The wildfires ignited May 1 amid unusually hot and dry conditions that are indicative of climate change. Very little snow fell during the winter in western Canada, and warm temperatures quickly dried out forests and grasses, making the region a tinderbox.
The number of early season wildfires has been growing in the northern latitudes as the annual wildfire season growslonger and boreal forests burn at unprecedented rates. Northern regions are warming faster than the rest of the globe as greenhouse gases trap more and more heat in the atmosphere, and scientists expect warmer and drier weather to make conditions ripe for more wildfires.
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"I think this is one of the examples that illustrates profound vulnerability to all the systems we depend upon," saidJason Funk, senior climate scientist at the Union of Concerned Scientists. "I'm starting to think of climate change as this indiscriminate disrupter of the systems we depend upon."
About 2,400 Fort McMurray homes were destroyed in the fires, which are still burning out of control and have so far scorched about 1.5 million acres of eastern Alberta and western Saskatchewan.
Scientists say the climate threat to the tar sands mines could worsen with time.
Michael Mann, a climatologist at Penn State University who was among 100 scientists calling for a halt to a Canadian oil sands expansion because of their effect on the climate, said fossil fuel producers may now be awakening to the threat of climate change.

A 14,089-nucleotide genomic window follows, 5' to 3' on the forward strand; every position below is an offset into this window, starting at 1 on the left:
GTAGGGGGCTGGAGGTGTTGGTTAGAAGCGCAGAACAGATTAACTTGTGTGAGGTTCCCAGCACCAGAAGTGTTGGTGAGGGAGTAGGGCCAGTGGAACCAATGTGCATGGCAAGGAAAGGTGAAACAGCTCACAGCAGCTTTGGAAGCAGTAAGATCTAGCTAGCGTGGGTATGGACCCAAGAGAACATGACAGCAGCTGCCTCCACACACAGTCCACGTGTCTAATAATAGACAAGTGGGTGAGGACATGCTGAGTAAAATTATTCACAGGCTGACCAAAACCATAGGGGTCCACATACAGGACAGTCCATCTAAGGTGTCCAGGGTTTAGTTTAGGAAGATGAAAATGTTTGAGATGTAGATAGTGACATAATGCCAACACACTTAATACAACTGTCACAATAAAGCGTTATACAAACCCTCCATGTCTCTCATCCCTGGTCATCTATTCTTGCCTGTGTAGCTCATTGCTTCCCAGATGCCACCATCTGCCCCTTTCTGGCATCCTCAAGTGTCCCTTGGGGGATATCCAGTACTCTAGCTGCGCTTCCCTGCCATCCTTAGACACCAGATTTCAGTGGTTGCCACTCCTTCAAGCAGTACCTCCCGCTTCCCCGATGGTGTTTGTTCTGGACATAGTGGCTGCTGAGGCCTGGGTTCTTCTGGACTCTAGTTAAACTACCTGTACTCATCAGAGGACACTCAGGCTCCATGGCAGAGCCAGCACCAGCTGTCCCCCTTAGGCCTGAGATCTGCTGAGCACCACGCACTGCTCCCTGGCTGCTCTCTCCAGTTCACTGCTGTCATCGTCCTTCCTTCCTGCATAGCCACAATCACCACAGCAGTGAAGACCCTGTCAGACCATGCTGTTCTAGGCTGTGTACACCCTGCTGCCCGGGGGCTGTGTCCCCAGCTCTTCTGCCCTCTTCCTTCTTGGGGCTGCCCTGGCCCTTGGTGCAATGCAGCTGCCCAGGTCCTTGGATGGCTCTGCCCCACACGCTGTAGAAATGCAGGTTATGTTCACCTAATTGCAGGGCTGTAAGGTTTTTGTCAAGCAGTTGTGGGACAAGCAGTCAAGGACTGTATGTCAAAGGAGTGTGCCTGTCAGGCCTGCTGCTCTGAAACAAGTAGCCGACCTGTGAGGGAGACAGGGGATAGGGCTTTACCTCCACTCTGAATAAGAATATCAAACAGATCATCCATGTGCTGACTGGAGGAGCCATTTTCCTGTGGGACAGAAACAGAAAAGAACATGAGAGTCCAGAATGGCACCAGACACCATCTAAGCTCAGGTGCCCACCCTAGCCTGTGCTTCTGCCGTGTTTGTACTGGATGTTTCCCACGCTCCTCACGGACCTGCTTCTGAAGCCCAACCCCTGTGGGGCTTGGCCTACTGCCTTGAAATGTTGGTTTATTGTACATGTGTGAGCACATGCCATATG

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"Whether it's unprecedented wildfires running rampant in the tar sands region of Canada, or monster hurricanes striking oil refineries in the Gulf of Mexico, even fossil fuel extraction is no longer safe from the aggravating impacts of climate change," Mann said.
Though the tar sands mines themselves did not burn, oil sands pipelines and energy companies operating nearby were shut down, and workers there were forced to flee as the inferno raced toward toward them. The entire city of Fort McMurray, the hub of the Canadian oil sands industry, evacuated - the largest wildfire evacuation Canadian history.
Oil sands production is expected to recover slowly following the blazes, taking until the beginning of July to return to pre-fire levels, EIA analyst Laura Singer said.
Neither the Canadian Association of Petroleum Producers nor the Alberta Energy Regulator responded to requests for comment.
Mabee said the biggest lesson to be learned from the wildfires is that large, concentrated and centralized energy production facilities, such as the tar sands, are vulnerable to disruption.
"What we need is probably something more like the internet - a decentralized extensive energy production system that can't be heavily disrupted by a single event," Mabee said.
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